This American Larch is deciduous, like others and grows to be a tall columnar tree. It has pinkish orange to dark red bark becoming scaly when old.  Needles are spirally arranged on long shoots. Before needle drop in autumn they turn orange. It’s widely distributed in North America, in swampy boreal forests and is very hardy and tolerant.

    £2.50£18.00 inc. VAT
  • Chinese arborvitae

    Tree of Life or Chinese Arborvitae Seed

    Thuja orientalis

    The Tree of Life or Chinese Arborvitae is a small slow growing conifer that is often grown as an ornamental. It makes a close, even, broad conical shape. In its native China it is associated with long life and vitality – hence its name of Chinese Arborvitae or Tree of Life. It is often planted in cemeteries and graveyards in UK. Foliage fronds are made up of flat scale-like leaves which are citrus aromatic when crushed and in a hard winter turn brownish green. The timber is quite pale and easy to work, being soft.

    Pic by Fanghong, CC BY-SA 3.0 , via Wikimedia Commons

    £6.50 inc. VAT
  • Umbrella Pine

    Sciadopitys verticillata

    A curious conifer native to upland areas of two of the large Japanese islands. The needles are made up of two fused leaves and appear upside-down in that their shiny surface faces downwards.

    £2.50£9.50 inc. VAT
  • sequoiadendron dms

    Wellingtonia Seed

    Sequoiadendron giganteum

    Wellingtonia is a Californian giant, not as tall, but with a wider girth than the Californian Redwood (Sequoia sempervirens) Young specimens are conical and densely branched producing a large elegant evergreen tree. The leaves are similar to Leyland cypress, being shortish hard scales. Thick rusty coloured fibrous bark, fissured and ridged when mature, but very soft.


    £2.00£20.00 inc. VAT
  • Tsuga heterophylla, Clun dms

    Western Hemlock Seed

    Tsuga heterophylla

    Western Hemlock is a large fast growing  conifer with spreading branches. It produces an outstandingly beautiful single specimen tree with an elegant spire-like crown. The leaves are marked with two white bands underneath, soft and a bit like Yew but are aromatic(grapefruit or citrus) when crushed. Associated with Douglas Firs and Sitka Spruce on the Pacific coast of America, growing in the shade of other trees. When young, growth is slow, but picks up after 2 or 3 years.


    £4.00£15.00 inc. VAT
  • Thuja plicata

    Western Red Cedar Seed

    Thuja plicata

    Western Red Cedar is a large fast growing tree with shredding bark and spreading branches. The leaves are bright glossy green forming an excellent hedge which clips well. Foliage is aromatic. Trees are grown commercially for cutting into planks for cladding and fencing and shingles. The timber is very resinous so doesn’t rot.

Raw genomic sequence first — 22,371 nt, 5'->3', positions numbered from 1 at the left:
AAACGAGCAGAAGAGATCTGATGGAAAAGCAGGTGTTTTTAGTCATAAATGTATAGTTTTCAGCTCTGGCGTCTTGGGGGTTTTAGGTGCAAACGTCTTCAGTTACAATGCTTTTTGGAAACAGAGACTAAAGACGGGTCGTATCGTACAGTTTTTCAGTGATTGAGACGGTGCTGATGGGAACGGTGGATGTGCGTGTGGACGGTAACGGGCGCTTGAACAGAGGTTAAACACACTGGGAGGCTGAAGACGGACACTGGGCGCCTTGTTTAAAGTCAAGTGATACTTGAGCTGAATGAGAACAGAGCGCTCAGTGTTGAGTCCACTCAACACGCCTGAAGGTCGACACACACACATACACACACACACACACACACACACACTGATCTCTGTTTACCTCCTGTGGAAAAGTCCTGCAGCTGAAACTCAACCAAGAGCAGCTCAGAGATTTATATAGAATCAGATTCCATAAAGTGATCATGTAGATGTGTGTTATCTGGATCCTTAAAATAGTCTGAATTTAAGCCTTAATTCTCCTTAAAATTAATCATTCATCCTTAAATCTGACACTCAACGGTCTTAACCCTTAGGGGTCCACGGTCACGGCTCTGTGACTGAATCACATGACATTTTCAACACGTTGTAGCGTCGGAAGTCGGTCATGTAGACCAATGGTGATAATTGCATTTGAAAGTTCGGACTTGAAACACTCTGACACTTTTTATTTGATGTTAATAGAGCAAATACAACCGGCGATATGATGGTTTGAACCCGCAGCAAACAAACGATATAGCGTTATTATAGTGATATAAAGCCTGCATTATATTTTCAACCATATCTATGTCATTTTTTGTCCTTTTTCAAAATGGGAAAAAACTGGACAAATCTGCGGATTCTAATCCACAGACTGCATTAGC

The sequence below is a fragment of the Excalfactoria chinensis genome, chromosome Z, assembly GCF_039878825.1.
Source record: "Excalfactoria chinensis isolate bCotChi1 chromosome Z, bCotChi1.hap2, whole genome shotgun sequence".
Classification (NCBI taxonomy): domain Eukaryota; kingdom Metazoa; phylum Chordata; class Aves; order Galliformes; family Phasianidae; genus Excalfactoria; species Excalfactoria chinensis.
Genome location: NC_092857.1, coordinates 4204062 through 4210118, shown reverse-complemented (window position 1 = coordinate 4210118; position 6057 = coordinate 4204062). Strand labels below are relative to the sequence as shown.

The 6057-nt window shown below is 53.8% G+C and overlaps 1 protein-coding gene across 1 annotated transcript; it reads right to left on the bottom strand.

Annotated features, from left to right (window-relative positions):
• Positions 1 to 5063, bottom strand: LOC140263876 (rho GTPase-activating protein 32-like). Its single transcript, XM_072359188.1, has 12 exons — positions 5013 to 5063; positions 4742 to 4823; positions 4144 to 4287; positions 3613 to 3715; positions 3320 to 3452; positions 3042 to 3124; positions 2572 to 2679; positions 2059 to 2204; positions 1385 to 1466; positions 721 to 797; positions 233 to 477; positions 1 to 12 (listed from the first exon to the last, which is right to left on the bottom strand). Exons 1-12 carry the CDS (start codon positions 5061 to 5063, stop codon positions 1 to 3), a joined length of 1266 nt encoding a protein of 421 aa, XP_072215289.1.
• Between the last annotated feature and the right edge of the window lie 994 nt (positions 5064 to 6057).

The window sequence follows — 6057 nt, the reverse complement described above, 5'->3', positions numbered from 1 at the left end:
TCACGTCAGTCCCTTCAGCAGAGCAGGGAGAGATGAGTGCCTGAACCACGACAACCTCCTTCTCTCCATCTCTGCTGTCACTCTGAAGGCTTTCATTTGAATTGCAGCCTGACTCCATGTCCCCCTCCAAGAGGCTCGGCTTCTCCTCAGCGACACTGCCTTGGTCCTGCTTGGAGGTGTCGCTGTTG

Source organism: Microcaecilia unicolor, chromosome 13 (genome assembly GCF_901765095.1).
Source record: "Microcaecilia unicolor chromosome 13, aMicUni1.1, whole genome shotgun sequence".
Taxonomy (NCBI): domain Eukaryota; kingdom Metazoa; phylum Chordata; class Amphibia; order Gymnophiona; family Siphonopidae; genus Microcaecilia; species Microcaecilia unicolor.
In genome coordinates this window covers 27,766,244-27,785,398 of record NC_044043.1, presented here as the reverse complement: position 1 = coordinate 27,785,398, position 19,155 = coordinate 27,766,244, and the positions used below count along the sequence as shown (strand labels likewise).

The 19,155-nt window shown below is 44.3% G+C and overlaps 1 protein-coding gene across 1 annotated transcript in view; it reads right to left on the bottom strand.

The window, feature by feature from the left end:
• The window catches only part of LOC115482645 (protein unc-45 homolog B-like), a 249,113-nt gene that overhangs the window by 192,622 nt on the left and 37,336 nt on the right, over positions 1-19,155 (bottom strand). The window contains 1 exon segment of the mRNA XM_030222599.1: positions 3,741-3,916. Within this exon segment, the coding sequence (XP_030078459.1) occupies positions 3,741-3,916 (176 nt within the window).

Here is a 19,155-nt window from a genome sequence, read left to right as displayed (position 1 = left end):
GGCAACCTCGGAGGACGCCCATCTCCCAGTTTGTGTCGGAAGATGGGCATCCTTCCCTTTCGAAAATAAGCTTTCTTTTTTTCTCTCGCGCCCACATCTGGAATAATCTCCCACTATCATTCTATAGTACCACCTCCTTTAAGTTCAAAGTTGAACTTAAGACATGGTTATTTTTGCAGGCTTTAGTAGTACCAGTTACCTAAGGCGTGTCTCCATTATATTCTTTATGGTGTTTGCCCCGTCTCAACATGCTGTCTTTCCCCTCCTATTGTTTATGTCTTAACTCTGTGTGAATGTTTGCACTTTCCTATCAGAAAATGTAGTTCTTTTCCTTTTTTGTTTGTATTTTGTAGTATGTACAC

pic courtesy of Baummapper, CC BY-SA 3.0 , via Wikimedia Commons

    £2.50£15.00 inc. VAT
  • pinus ponderosa dms

    Western Yellow Pine Seed

    Pinus ponderosa

    Western Yellow Pine is a large striking conifer with a scaly cinnamon bark and drooping branches. Planted as an ornamental tree in large gardens as well as for timber production in its native western North America. Needles grow in threes and even when old the crown is narrowly conical. The bark  is said to smell of turpentine, but not as strongly as Pinus jeffreyii.


    £6.00£15.00 inc. VAT
  • Pinus strobus,(young) Virginia

    White / Weymouth Pine Seed

    Pinus strobus

    White or Weymouth Pine is usually planted in gardens and parks as a specimen tree. It has very short dark green needles, in bundles of 5 and the cones are  slender and brown up to 15cm long. It is fast growing and ornamental. In the past it has been used as a timber tree, and still is in America. It was used for the masts of sailing ships and was the cause of The Pine Riots in the American Civil War, because the colonists objected to the export of the finest trees to England! (early trade wars?!) Called the Weymouth Pine after Captain Weymouth who first brought the seed back the England, not because of where it grows!

    pic courtesy of Famartin, CC BY-SA 4.0 , via Wikimedia Commons

    £2.00£10.00 inc. VAT
  • thuja occidentalis

    White Cedar Seed

    Thuja occidentalis

    This is an extremely hardy evergreen forming a medium sized columnar tree or hedge. It has spreading branches that curve upwards at the tip with dark green upper surface foliage; the lower surface being a light yellow. Foliage smells of cooked apples with spices. Brought over from America in about 1540.

    pic courtesy of  Dan Keck from Ohio, CC0, (public domain)via Wikimedia Commons

    £2.00£7.00 inc. VAT